Opinion filed December 13, 2010.
Appeal from the Circuit Court of Will County; the Hon. Michael J. Powers, Judge, presiding.
Edward W. Moltzen and Julie A. Murphy, both of Edward W. Moltzen Associates, Ltd., of Hinsdale, for appellant.
Louis A. Varchetto, of Mulherin, Rehfeldt Varchetto, P.C., of Wheaton, for appellee.
The plaintiff, American Family Mutual Insurance (American Family), filed a complaint for a declaratory judgment as to whether it owed insurance coverage under a homeowner's insurance policy issued to defendant Michael Guzik. The complaint related to an explosion and fire that destroyed Guzik's home and damaged neighboring properties. State Farm Fire Casualty Company (State Farm) filed a counterclaim as subrogee of the neighboring property owners, arguing tha t American Family owed coverage to Guzik for the damage to the surrounding homes. Both State Farm and American Family filed motions for summary judgment. The trial court granted State Farm's motion for summary judgment, finding that American Family owed Guzik coverage.
We note that no appellee's brief has been filed by State Farm. However, we find that we may reach the merits of the case because the record is simple and the claimed errors are such that the court can easily decide them without the aid of an appellee's brief. First Capitol Mortgage Corp. v. Talandis Construction Corp., 63 Ill. 2d 128, 345 N.E.2d 493 (1976).
American Family issued a homeowners insurance policy to Guzik for his home in Lockport, Illinois (premises). The policy was in effect from August 31, 2006, until August 31, 2007, with a liability limit of $500,000.
Section II of the insurance policy provided that American Family will pay up to the policy's coverage limit for "compensatory damages for which any insured is legally liable because of bodily injury or property damage caused by an occurrence covered by this policy." (Emphases in original.) The policy defined "occurrence" as an "accident" resulting in bodily injury or property damage.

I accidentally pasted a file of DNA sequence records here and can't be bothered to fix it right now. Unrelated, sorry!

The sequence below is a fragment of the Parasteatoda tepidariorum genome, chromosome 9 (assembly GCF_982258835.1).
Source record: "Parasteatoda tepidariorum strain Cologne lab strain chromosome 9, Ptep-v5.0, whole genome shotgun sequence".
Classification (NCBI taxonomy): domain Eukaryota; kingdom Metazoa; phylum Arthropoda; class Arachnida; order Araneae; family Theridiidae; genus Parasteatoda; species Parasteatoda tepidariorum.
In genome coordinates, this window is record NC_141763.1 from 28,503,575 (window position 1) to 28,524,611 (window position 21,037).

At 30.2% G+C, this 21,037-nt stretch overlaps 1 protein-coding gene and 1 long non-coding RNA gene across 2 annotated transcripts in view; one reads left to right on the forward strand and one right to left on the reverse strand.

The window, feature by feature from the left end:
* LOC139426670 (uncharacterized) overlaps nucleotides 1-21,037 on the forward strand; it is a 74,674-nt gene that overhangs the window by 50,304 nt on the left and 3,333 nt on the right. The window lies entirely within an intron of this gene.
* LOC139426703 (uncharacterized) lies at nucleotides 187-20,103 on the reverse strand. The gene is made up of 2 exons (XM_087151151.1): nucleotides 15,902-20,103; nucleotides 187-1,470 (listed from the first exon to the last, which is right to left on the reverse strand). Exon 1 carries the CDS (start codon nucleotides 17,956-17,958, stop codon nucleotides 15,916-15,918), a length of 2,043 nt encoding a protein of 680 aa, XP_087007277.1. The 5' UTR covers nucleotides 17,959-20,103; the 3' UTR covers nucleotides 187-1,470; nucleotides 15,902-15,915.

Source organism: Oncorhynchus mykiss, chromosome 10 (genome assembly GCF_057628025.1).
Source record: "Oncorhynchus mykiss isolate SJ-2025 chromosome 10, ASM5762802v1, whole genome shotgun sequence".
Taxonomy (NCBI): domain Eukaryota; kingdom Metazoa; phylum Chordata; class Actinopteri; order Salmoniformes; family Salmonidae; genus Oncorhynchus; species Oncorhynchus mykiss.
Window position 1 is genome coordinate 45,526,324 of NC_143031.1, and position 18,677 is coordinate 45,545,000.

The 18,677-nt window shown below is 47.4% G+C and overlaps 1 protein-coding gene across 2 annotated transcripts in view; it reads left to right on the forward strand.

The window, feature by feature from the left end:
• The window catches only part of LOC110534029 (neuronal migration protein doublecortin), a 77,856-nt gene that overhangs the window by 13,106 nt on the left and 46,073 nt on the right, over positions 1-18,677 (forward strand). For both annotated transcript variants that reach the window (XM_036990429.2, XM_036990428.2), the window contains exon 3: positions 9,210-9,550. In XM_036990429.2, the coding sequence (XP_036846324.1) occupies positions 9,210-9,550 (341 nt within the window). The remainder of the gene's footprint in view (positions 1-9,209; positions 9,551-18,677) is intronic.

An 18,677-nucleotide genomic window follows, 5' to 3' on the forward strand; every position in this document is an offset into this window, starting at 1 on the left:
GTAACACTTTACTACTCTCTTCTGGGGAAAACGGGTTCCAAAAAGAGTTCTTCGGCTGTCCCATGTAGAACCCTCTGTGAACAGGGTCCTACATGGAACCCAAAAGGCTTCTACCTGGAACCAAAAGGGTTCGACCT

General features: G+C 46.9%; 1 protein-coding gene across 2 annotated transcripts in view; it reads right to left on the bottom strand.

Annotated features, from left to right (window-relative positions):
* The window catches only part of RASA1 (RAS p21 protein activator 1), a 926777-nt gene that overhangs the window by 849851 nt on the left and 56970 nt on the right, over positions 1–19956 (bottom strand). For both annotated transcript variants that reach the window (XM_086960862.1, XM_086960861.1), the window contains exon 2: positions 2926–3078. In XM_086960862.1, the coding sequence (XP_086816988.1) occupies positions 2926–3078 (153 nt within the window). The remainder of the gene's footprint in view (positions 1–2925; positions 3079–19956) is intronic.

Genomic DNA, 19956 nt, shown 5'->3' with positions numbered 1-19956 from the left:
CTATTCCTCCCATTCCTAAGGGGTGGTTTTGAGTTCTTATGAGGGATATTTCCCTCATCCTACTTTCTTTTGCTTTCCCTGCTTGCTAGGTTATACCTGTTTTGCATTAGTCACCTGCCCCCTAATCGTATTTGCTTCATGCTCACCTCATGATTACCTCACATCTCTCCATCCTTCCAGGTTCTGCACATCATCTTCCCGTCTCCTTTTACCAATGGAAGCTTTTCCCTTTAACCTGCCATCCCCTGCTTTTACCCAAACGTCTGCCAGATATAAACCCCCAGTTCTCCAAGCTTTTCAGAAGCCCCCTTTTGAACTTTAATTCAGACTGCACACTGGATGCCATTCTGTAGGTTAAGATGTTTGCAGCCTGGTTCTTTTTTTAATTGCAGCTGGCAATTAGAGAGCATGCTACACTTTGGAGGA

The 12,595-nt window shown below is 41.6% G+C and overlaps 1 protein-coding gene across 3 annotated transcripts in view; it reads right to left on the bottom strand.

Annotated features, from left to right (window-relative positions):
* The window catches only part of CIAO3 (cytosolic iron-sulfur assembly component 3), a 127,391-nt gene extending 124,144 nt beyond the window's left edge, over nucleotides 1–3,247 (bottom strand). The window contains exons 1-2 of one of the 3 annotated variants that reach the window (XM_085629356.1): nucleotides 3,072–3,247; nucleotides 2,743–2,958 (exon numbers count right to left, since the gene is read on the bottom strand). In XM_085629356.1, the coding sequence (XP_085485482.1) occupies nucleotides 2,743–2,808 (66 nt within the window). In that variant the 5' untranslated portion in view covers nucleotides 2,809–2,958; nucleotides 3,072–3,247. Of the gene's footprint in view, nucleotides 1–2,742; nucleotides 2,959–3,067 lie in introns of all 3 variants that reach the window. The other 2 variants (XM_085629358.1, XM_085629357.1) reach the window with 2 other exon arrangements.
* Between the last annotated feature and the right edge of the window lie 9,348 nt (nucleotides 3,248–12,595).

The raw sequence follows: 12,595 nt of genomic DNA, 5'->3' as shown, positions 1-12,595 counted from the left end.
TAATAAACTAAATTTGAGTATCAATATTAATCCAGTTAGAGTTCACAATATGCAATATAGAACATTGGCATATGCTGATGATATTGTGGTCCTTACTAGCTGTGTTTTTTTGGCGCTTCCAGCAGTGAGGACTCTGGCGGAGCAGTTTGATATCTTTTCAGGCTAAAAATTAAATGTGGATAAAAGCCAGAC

Under an exclusionary clause in the policy, coverage was excluded for
" bodily injury or property damage caused intentionally by or at the direction of any insured even if the actual bodily injury or property damage is different than that which was expected or intended from the standpoint of any insured." (Emphases in original.)
On October 5, 2006, an explosion and fire occurred on the premises, causing damage that included: (1) destruction of the premises, rendering it a total loss and requiring demolition and debris removal by the City of Lockport; (2) bodily injuries to Guzik; and (3) damage and loss to four of the surrounding homes, which were insured by State Farm.
An investigation and evidence indicated that prior to the day of the explosion and fire, Guzik had lost his job as a truck driver due to a driving under the influence conviction. He was attempting to sell his home to leave the state. On the day of the incident, Guzik was alone inside the home, the stove was disconnected from the gas line hook up, the gas line connection was open, tools were located near the disconnected stove, an accelerant was detected throughout the home and on Guzik's clothes, and multiple, localized, unusual burn patterns were noted throughout the home. After the explosion and fire, Guzik was hospitalized and had no recollection of events just prior to the incident or of the incident itself. A fire and explosion expert concluded that the explosion and fire were caused by Guzik's deliberate incendiary act of arson.
American Family filed a complaint for a declaratory judgment that it did not owe coverage under the language of the policy because the explosion and fire arose out of the intentional acts of Guzik to cause a loss on his premises. Guzik did not file an appearance or answer to American Family's complaint and, consequently, was found in default.
Pursuant to State Farm's insurance policies with the surrounding homeowners, State Farm compensated its insureds for their losses. State Farm subrogated the rights of its insureds and filed a counter-claim against American Family, claiming that American Family owed coverage to Guzik for State Farm's claims. State Farm claimed that even though Guzik may have intended to damage his premises, there was no evidence that he intended to cause damage to the surrounding homes and, as such, he acted negligently by failing to prevent the fire and explosion from communicating to the surrounding homes.
State Farm and American Family both filed motions for summary judgment. The trial court granted State Farm's motion and denied American Family's motion, finding that American Family owed Guzik coverage under the subject policy for the claims of State Farm and its insureds. American Family appealed.